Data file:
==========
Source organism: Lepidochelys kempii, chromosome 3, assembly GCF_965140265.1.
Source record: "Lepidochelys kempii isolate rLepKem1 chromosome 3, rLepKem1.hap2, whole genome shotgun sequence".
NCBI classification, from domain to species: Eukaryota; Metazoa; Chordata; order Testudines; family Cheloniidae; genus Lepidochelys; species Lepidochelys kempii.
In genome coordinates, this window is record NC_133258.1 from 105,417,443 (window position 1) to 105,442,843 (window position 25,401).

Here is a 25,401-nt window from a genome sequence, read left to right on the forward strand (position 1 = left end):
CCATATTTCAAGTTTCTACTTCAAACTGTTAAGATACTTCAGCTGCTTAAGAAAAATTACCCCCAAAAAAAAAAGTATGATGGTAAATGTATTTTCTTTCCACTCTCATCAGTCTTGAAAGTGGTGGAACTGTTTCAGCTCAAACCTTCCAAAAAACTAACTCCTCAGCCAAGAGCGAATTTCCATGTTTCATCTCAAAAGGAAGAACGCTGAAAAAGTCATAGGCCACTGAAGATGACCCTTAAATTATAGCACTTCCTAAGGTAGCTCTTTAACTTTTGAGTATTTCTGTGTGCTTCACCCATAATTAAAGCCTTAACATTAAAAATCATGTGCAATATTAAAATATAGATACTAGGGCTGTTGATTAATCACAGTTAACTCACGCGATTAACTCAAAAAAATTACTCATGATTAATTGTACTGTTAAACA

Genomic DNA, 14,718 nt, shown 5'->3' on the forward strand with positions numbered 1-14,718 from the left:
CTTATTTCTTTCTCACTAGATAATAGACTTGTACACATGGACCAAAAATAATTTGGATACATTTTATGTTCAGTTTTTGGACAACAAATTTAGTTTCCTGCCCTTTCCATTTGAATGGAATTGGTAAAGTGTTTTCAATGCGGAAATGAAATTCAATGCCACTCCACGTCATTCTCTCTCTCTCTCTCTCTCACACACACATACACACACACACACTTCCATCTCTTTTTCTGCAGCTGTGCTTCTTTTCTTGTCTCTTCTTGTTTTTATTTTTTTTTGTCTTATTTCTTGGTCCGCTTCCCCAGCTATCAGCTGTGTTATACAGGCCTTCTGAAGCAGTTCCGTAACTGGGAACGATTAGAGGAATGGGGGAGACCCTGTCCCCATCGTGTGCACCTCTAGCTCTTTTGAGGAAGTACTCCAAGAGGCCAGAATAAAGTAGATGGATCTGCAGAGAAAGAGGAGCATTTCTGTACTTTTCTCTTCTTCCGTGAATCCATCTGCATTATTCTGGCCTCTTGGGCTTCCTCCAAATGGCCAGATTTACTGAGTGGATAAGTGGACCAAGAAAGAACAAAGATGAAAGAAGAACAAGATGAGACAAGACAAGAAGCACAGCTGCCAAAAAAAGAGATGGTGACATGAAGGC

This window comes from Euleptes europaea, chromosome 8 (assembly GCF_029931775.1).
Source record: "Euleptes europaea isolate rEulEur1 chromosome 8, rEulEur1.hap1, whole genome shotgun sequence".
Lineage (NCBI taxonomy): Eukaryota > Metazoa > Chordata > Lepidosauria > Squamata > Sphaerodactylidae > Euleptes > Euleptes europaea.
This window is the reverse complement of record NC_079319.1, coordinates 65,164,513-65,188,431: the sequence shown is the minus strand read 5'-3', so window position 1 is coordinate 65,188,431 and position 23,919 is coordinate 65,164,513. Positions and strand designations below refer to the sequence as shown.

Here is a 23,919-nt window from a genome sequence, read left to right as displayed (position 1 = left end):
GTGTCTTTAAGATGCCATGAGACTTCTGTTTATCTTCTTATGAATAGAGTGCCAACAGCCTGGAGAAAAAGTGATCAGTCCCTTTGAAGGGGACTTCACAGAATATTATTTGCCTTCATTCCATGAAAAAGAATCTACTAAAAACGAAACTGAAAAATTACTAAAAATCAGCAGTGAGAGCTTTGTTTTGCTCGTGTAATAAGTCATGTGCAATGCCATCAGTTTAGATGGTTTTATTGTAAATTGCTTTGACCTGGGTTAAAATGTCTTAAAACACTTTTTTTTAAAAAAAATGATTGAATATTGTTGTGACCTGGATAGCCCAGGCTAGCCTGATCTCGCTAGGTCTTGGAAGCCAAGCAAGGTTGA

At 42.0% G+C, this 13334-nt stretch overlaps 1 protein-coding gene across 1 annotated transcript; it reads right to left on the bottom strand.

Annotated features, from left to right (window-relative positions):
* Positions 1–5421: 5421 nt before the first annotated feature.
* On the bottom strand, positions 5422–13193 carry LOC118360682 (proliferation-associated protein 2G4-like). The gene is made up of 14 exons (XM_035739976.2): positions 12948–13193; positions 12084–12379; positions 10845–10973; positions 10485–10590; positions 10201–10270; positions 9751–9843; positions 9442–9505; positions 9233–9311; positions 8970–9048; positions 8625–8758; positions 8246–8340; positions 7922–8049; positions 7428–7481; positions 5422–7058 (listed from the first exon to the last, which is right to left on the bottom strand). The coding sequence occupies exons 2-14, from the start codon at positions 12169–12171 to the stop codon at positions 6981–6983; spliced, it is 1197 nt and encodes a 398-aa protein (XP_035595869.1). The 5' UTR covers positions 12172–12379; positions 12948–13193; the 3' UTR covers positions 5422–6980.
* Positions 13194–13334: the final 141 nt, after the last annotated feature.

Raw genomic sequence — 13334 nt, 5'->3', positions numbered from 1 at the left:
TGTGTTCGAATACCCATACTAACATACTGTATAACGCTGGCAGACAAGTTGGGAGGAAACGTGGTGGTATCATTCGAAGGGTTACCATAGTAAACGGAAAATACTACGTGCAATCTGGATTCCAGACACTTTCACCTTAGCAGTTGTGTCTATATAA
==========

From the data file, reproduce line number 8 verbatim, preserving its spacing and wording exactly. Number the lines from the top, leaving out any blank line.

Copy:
CTTATTTCTTTCTCACTAGATAATAGACTTGTACACATGGACCAAAAATAATTTGGATACATTTTATGTTCAGTTTTTGGACAACAAATTTAGTTTCCTGCCCTTTCCATTTGAATGGAATTGGTAAAGTGTTTTCAATGCGGAAATGAAATTCAATGCCACTCCACGTCATTCTCTCTCTCTCTCTCTCTCACACACACATACACACACACACACTTCCATCTCTTTTTCTGCAGCTGTGCTTCTTTTCTTGTCTCTTCTTGTTTTTATTTTTTTTTGTCTTATTTCTTGGTCCGCTTCCCCAGCTATCAGCTGTGTTATACAGGCCTTCTGAAGCAGTTCCGTAACTGGGAACGATTAGAGGAATGGGGGAGACCCTGTCCCCATCGTGTGCACCTCTAGCTCTTTTGAGGAAGTACTCCAAGAGGCCAGAATAAAGTAGATGGATCTGCAGAGAAAGAGGAGCATTTCTGTACTTTTCTCTTCTTCCGTGAATCCATCTGCATTATTCTGGCCTCTTGGGCTTCCTCCAAATGGCCAGATTTACTGAGTGGATAAGTGGACCAAGAAAGAACAAAGATGAAAGAAGAACAAGATGAGACAAGACAAGAAGCACAGCTGCCAAAAAAAGAGATGGTGACATGAAGGC